• Elimination: As simple as it sounds. The lowest scoring player is eliminated every so often until there is only one person standing.

You can also play through a number of modes by selecting Rockfest which will mix and match a bunch of modes and songs to keep you entertained too.

The other upgrades relate to the Music Studio feature which has been refined to make it a lot easier to use for those who - like me - know nothing about music creation. Now the menus are all nice and explanatory with a number of helpful hints along the way to help you craft your ideal piece of music. You can create songs that are up to ten minutes in length using any number of the 400+ pre-set rhythms and thirteen scales. Of course you are always free to create your own rhythms and scales from scratch too, so you can get the exact song you were looking for. It really does seem possible to create any kind of song you like, such is the freedom of control you have.

Guitar Hero 5 may not have the selling power of the upcoming The Beatles: Rock Band, but it does have enough solid additions to make it a decent addition for any fan. The real question is what exactly can Activision do next? The PR response; with Microsoft and Sony both working on motion technology there is still plenty of opportunities for innovation right around the corner.  Does that mean we will be seeing Dance Hero, or maybe Guitar Hero with backing dancers, or even fully detectable finger mapping that means we can play the game as if we had a real guitar? Activision wouldn’t comment any further and it was clearly just speculation on their part rather than a set strategy, but the possibilities are endless, not to mention slightly worrying. Guard your wallets.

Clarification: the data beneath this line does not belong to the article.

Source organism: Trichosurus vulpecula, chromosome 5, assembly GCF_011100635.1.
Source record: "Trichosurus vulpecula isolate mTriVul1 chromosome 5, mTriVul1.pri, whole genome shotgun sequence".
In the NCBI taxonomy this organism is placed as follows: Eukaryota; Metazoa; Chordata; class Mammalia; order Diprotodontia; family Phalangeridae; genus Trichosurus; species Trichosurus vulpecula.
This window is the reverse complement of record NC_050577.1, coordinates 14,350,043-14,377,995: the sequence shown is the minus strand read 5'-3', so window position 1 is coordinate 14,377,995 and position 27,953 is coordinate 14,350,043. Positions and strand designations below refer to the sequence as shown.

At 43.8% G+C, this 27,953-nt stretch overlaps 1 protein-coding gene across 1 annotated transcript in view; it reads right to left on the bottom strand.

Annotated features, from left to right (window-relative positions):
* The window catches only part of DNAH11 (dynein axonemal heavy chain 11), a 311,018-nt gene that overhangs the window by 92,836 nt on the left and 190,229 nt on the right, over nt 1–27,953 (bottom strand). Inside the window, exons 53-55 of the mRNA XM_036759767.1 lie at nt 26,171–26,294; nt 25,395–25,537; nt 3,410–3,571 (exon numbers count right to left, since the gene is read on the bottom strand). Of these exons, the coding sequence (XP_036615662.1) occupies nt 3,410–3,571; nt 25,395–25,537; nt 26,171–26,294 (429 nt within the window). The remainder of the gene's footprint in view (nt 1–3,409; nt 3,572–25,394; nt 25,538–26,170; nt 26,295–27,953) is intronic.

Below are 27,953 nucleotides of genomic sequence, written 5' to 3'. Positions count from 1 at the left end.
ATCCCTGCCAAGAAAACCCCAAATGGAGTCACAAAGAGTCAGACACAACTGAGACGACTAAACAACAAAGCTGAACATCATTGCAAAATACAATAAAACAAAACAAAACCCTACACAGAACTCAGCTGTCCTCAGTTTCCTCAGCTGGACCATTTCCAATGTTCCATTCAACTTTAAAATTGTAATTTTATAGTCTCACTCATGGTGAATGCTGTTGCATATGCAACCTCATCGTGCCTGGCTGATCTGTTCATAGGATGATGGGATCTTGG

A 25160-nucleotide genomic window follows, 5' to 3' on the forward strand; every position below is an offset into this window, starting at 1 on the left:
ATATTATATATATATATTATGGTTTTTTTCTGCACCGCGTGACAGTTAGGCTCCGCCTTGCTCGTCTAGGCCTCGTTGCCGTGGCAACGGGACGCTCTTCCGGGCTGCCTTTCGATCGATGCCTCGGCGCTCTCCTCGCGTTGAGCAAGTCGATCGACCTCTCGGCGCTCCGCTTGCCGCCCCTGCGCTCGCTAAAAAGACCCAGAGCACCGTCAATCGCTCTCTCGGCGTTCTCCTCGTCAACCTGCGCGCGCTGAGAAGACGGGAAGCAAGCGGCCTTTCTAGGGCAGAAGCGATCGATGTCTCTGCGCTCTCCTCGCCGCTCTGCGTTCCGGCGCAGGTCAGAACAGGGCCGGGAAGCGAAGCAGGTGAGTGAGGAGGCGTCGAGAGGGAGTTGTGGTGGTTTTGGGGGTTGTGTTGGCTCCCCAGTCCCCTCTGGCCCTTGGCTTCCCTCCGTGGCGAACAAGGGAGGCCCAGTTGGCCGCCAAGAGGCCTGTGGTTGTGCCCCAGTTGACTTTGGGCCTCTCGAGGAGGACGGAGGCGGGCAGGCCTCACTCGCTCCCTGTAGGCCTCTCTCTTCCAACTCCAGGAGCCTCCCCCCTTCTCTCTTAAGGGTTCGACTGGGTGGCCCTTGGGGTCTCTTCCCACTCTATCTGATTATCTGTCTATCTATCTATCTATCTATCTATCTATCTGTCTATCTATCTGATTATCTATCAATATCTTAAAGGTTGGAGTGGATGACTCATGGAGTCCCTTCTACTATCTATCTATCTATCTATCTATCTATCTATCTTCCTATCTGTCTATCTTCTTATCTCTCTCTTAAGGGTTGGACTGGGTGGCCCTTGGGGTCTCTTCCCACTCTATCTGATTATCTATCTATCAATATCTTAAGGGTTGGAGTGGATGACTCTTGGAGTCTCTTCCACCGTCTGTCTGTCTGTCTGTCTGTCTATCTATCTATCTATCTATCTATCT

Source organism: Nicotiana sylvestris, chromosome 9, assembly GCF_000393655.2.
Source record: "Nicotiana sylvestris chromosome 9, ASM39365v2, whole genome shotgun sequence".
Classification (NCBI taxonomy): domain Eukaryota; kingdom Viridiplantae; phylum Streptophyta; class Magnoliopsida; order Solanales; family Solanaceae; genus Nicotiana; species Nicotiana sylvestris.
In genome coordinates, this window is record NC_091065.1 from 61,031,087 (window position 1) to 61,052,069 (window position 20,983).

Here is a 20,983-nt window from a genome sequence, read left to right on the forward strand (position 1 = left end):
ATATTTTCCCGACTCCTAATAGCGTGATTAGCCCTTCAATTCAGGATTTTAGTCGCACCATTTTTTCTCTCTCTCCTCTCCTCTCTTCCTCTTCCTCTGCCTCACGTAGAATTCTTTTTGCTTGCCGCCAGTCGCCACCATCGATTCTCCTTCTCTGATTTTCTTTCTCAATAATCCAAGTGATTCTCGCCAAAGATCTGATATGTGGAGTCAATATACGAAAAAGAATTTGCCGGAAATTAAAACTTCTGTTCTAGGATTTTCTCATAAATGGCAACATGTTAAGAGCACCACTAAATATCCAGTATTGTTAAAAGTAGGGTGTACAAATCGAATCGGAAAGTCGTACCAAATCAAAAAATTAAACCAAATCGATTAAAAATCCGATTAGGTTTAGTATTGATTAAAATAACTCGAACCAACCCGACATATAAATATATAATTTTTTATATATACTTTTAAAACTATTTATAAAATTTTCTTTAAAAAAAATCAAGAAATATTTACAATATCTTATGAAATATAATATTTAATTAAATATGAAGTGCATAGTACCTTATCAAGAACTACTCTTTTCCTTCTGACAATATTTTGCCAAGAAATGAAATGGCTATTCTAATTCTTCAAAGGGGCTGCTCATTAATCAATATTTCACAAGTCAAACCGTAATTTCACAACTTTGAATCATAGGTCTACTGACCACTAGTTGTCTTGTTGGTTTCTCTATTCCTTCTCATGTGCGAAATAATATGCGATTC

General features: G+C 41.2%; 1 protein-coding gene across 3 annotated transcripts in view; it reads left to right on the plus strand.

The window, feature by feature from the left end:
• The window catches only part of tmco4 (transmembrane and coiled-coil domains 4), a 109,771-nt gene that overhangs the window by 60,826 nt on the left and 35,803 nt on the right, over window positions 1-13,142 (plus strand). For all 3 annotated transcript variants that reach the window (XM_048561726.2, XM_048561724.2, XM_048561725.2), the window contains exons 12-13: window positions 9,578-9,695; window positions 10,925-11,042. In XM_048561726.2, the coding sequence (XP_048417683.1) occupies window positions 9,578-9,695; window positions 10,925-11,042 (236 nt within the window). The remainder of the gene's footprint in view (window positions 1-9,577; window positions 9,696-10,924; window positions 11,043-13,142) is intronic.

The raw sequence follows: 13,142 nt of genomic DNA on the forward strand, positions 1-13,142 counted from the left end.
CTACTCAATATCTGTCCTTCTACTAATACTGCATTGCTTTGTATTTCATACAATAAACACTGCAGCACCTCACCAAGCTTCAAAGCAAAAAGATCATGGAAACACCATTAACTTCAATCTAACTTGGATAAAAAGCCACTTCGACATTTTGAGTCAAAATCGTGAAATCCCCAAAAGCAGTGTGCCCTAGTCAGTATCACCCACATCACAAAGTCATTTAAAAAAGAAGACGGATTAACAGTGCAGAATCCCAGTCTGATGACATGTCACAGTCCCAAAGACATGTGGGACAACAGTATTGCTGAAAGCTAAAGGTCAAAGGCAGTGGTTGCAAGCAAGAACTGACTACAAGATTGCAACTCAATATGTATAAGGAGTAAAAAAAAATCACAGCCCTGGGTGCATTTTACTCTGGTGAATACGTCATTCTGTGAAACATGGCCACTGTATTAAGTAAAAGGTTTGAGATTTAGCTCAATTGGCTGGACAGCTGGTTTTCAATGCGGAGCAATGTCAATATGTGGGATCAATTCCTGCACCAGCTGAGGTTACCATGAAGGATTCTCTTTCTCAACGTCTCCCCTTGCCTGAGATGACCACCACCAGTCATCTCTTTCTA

Guitar Hero 5 is available September 1st in North America and September 11th in the UK. All other regions are currently without a concrete release date.


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Game Info


US September 01, 2009
Europe September 11, 2009